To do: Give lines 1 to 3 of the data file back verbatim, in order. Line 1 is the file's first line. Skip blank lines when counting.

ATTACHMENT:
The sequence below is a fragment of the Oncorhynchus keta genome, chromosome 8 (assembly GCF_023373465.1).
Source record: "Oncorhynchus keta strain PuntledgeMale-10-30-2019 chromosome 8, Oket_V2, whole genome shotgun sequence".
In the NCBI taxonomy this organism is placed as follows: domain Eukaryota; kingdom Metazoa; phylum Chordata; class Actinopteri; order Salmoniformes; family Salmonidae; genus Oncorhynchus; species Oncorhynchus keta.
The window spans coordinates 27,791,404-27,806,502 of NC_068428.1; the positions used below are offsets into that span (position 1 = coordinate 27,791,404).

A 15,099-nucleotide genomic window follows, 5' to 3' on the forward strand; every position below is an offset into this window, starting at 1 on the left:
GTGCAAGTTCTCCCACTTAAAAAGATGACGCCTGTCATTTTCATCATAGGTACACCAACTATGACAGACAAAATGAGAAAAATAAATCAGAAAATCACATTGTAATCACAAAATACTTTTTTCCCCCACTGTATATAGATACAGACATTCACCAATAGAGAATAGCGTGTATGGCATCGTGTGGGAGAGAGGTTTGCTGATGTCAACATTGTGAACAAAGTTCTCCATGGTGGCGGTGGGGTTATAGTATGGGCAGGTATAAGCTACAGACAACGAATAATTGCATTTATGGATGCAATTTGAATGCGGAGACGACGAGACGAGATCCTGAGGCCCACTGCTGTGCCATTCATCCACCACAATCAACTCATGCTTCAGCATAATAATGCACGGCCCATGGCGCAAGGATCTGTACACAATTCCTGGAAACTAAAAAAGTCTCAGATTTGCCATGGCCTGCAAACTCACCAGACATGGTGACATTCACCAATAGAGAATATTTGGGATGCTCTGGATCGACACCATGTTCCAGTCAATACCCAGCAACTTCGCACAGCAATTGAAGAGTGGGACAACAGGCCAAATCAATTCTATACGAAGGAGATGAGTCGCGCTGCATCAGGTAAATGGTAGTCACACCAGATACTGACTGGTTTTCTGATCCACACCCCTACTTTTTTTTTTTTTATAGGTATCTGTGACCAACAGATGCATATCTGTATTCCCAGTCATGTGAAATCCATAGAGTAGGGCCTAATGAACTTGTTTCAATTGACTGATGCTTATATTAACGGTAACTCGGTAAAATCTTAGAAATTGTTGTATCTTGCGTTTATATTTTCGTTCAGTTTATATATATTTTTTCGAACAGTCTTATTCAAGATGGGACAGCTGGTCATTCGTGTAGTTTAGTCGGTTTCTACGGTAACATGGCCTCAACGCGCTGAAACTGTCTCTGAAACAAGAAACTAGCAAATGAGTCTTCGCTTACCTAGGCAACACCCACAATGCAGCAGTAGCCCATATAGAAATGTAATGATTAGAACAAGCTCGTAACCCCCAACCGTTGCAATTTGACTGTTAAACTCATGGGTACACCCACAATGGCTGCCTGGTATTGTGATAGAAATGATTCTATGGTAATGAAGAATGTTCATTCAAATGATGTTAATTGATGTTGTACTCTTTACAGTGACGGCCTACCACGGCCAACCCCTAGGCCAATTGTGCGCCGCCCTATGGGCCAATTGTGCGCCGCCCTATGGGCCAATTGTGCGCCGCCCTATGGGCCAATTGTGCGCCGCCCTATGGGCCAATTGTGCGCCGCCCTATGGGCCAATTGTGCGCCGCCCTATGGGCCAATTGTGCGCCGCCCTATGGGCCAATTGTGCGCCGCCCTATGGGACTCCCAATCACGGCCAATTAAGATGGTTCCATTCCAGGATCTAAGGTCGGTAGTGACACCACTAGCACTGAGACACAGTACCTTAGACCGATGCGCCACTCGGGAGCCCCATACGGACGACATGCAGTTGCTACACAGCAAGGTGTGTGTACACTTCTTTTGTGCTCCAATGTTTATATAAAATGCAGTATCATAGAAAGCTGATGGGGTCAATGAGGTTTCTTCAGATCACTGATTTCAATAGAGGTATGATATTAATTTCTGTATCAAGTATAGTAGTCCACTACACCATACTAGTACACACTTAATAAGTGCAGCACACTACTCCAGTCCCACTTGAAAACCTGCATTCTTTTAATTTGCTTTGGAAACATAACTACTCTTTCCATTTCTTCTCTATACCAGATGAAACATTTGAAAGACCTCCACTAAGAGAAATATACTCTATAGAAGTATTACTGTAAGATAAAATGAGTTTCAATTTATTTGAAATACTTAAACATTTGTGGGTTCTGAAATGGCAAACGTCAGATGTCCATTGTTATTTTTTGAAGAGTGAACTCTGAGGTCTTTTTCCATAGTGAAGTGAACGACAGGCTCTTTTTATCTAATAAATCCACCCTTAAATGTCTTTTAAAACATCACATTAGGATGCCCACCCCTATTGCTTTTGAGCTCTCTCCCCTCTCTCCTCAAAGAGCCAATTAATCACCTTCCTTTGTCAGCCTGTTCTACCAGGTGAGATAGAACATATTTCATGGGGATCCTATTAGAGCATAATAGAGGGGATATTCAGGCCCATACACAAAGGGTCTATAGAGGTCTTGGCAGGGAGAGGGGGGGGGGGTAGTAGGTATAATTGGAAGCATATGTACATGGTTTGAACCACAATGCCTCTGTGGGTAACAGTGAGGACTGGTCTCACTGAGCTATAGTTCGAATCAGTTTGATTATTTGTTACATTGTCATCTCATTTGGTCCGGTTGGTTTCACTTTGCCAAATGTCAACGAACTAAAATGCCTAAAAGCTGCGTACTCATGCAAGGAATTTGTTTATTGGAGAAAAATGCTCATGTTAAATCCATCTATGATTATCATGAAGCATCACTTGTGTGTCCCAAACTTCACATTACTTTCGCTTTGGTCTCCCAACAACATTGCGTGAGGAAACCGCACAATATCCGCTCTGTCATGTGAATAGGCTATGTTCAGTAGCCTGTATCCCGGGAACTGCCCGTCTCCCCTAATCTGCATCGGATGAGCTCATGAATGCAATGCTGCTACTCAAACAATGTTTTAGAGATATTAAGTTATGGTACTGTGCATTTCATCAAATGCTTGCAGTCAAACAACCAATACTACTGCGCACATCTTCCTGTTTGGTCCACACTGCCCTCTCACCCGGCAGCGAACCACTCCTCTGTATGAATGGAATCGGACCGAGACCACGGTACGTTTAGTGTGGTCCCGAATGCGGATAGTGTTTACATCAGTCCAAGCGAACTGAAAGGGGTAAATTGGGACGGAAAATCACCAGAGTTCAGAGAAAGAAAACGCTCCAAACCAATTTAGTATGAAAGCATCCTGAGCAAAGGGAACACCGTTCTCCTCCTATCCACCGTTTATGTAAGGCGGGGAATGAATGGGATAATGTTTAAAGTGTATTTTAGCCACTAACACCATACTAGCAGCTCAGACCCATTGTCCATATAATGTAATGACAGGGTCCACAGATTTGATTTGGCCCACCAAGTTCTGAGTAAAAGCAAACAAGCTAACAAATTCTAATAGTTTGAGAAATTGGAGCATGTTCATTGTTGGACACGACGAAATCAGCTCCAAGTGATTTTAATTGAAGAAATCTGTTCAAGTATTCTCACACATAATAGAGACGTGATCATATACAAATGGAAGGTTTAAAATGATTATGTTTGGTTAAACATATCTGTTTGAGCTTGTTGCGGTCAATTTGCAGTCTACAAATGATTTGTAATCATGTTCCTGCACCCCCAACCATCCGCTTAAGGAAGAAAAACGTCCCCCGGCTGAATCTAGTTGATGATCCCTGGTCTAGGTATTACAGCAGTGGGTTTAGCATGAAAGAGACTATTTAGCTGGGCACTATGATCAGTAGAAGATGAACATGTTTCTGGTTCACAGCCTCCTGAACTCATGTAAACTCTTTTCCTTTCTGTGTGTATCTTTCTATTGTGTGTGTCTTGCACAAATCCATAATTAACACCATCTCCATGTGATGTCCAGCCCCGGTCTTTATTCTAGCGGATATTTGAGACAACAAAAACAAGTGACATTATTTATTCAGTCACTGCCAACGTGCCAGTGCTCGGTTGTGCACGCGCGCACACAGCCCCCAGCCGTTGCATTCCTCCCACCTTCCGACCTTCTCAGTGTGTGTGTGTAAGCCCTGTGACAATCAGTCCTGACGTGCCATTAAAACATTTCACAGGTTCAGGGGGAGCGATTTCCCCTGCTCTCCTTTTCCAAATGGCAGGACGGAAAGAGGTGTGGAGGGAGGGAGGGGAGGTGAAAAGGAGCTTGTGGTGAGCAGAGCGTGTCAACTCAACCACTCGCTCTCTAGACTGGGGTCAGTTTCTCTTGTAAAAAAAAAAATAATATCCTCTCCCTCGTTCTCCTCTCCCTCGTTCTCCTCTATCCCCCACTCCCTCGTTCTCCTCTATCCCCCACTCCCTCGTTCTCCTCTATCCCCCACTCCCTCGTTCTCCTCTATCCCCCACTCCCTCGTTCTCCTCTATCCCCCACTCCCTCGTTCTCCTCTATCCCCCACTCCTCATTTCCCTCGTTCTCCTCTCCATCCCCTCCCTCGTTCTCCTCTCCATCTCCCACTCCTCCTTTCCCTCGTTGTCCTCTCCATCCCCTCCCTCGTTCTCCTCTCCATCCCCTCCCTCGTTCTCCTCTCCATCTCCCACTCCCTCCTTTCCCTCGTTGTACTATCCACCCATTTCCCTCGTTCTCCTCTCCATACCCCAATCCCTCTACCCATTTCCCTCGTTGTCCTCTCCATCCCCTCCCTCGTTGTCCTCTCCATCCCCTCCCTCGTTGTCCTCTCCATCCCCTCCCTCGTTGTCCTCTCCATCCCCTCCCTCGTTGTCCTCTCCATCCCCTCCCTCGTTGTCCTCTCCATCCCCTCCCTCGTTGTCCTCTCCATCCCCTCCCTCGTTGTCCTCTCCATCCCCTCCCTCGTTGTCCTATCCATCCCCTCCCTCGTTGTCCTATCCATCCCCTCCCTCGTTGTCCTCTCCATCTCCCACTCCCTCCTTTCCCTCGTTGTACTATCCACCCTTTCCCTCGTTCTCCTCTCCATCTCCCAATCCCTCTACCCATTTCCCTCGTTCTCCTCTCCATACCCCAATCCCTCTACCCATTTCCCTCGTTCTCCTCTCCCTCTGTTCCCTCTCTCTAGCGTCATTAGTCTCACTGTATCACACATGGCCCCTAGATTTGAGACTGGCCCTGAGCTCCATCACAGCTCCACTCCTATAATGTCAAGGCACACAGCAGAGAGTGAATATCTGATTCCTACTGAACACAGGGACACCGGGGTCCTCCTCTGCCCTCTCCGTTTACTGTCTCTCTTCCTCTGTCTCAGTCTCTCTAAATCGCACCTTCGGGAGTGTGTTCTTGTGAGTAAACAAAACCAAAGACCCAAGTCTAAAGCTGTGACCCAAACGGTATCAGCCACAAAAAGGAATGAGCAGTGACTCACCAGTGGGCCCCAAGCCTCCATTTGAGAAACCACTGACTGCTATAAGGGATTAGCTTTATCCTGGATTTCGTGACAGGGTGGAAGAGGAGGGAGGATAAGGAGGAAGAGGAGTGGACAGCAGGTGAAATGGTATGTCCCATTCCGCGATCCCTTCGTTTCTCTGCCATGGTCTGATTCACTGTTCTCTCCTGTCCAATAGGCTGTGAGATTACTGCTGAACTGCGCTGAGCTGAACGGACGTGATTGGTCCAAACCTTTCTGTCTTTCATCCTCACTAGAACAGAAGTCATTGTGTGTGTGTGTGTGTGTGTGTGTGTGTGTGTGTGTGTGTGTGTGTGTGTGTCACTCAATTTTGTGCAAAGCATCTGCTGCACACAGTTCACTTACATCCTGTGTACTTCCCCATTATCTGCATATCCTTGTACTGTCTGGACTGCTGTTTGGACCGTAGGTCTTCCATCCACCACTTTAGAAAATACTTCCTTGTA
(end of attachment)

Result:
The sequence below is a fragment of the Oncorhynchus keta genome, chromosome 8 (assembly GCF_023373465.1).
Source record: "Oncorhynchus keta strain PuntledgeMale-10-30-2019 chromosome 8, Oket_V2, whole genome shotgun sequence".
In the NCBI taxonomy this organism is placed as follows: domain Eukaryota; kingdom Metazoa; phylum Chordata; class Actinopteri; order Salmoniformes; family Salmonidae; genus Oncorhynchus; species Oncorhynchus keta.